[dpdk-dev] [ovs-dev] [PATCH RFC] dpif-netdev: Add support Intel DPDK based ports.

David Nyström david.c.nystrom at gmail.com
Thu Mar 13 08:37:50 CET 2014

On 2014-01-29 21:47, François-Frédéric Ozog wrote:
>>> First and easy answer: it is open source, so anyone can recompile. So,
>>> what's the issue?
>> I'm talking from a pure distribution perspective here: Requiring to
>> recompile all DPDK based applications to distribute a bugfix or to add
>> support for a new PMD is not ideal.
>> So ideally OVS would have the possibility to link against the shared
>> library long term.
> I agree that distribution of DPDK apps is not covered properly at present.
> Identifying the proper scheme requires a specific analysis based on the
> constraints of the Telecom/Cloud/Networking markets.
> In the telecom world, if you fix the underlying framework of an app, you
> will still have to validate the solution, ie app/framework. In addition, the
> idea of shared libraries introduces the implied requirement to validate apps
> against diverse versions of DPDK shared libraries. This translates into
> development and support costs.
> I also expect many DPDK applications to tackle core networking features,
> with sub micro second packet handling delays  and even lower than 200ns
> (NAT64...). The lazy binding based on ELF PLT represent quite a cost, not
> mentioning that optimization stops are shared libraries boundaries (gcc
> whole program optimization can be very effective...). Microsoft DLL linkage
> are an order of magnitude faster. If Linux was to provide that, I would
> probably revise my judgment. (I haven't checked Linux dynamic linking
> implementation for some time so my understanding of Linux dynamic linking
> may be outdated).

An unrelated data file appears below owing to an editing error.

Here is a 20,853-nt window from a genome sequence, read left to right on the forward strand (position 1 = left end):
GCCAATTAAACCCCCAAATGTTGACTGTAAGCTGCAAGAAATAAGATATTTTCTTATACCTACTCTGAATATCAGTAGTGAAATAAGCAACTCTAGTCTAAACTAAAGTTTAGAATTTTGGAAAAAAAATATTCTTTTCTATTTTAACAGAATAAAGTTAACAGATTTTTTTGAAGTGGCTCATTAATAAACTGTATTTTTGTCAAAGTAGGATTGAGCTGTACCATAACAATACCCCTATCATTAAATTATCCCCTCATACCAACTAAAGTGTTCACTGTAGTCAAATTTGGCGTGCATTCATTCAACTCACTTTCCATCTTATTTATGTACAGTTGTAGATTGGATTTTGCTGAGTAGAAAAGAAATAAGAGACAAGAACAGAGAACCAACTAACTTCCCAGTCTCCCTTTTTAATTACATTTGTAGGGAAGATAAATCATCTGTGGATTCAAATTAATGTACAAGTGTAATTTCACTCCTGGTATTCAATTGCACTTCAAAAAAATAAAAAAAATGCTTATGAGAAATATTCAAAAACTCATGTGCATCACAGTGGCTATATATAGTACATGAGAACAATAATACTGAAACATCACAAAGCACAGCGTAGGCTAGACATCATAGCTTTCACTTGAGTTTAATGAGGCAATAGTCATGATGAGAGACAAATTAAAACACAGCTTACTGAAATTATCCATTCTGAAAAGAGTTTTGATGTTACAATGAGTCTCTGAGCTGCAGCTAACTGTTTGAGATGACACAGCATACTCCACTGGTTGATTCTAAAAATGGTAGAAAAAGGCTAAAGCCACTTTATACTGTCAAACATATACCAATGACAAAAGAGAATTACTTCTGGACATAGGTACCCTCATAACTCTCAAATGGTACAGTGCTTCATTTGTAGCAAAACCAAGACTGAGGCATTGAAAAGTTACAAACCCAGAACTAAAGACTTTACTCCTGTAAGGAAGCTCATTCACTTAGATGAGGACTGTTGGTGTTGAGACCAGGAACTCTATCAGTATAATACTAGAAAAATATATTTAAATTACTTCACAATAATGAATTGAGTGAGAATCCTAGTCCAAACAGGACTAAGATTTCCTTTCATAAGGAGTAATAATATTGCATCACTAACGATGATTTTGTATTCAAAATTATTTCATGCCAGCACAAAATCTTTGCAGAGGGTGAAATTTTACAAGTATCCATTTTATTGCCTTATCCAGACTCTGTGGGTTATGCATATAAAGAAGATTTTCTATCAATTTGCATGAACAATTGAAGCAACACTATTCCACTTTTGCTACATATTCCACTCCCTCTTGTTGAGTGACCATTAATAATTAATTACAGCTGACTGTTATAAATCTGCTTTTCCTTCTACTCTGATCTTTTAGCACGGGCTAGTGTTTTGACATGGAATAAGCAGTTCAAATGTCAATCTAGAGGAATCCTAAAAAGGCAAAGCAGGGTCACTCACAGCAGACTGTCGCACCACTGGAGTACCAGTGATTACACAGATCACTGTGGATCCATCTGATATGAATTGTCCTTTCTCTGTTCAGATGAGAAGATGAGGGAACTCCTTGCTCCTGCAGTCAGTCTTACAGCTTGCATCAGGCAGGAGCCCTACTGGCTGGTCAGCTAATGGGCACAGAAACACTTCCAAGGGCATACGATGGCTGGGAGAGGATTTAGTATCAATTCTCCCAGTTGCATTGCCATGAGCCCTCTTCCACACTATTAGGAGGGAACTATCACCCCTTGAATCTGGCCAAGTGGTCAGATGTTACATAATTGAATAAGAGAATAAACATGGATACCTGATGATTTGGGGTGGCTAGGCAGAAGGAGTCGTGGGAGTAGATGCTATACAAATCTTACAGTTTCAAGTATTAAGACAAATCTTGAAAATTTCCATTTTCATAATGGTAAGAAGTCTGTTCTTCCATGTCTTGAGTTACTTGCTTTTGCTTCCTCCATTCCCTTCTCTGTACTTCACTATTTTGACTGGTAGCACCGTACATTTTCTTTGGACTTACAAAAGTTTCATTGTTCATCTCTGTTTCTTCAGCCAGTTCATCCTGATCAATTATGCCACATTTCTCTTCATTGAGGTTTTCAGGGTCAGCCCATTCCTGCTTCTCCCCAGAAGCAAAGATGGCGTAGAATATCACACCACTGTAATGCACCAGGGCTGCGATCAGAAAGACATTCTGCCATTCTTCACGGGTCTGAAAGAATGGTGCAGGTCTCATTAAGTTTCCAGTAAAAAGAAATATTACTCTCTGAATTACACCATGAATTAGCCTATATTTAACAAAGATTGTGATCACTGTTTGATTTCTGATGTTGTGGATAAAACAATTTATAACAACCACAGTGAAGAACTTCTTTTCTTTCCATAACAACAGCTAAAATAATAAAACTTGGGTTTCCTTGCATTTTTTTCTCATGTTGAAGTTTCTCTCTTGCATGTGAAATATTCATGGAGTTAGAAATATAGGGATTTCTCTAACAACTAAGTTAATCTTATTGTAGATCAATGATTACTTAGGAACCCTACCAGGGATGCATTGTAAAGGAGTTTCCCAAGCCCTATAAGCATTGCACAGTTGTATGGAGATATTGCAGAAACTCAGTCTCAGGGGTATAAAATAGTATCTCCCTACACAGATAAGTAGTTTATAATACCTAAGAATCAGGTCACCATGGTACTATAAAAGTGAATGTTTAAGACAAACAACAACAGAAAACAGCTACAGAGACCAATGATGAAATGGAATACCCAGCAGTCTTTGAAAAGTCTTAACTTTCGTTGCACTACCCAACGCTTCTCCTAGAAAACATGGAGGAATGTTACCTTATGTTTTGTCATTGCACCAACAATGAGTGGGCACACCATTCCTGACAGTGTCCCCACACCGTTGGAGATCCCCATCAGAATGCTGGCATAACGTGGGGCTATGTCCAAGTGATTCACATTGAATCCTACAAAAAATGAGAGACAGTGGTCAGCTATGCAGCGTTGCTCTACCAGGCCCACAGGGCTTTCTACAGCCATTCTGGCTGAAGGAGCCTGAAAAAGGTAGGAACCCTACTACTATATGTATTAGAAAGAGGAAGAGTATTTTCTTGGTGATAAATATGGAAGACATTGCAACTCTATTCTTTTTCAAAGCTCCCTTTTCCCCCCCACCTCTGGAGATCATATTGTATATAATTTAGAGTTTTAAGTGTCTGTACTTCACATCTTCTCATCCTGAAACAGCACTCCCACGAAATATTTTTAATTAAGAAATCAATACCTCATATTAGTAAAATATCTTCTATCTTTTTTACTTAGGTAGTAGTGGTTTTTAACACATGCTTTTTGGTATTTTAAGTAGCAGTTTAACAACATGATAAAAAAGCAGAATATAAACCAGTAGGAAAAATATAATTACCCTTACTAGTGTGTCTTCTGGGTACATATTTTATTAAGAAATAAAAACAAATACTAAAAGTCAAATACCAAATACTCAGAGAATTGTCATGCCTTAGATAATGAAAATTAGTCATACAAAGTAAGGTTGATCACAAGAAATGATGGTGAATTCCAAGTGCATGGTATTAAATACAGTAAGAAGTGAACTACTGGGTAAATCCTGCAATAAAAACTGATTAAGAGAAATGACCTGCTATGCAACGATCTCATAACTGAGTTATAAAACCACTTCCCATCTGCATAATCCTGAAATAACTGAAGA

>>> I get lost: do you mean ABI + API toward the PMDs or towards the
>>> applications using the librte ?
>> Towards the PMDs is more straight forward at first so it seems logical to
>> focus on that first.
> I don't think it is so straight forward. Many recent cards such as Chelsio
> and Myricom have a very different "packet memory layout" that does not fit
> so easily into actual DPDK architecture.
> 1) "traditional" architecture: the driver reserves X buffers and provide the
> card with descriptors of those buffers. Each packet is DMA'ed into exactly
> one buffer. Typically you have 2K buffers, a 64 byte packet consumes exactly
> one buffer
> 2) "alternative" new architecture: the driver reserves a memory zone, say
> 4MB, without any structure, and provide a a single zone description and a
> ring buffer to the card. (there no individual buffer descriptors any more).
> The card fills the memory zone with packets, one next to the other and
> specifies where the packets are by updating the supplied ring. Out of the
> many issues fitting this scheme into DPDK, you cannot free a single mbuf:
> you have to maintain a ref count to the memory zone so that, when all mbufs
> have been "released", the memory zone can be freed.
> That's quite a stretch from actual paradigm.
> Apart from this aspect, managing RSS is two tied to Intel's flow director
> concepts and cannot accommodate directly smarter or dumber RSS mechanisms.
> That said, I fully agree PMD API should be revisited.


Sorry for jumping in late.
Perhaps you are already aware of OpenDataPlane, which can use DPDK as 
its south bound NIC interface.

> Cordially,
> François-Frédéric

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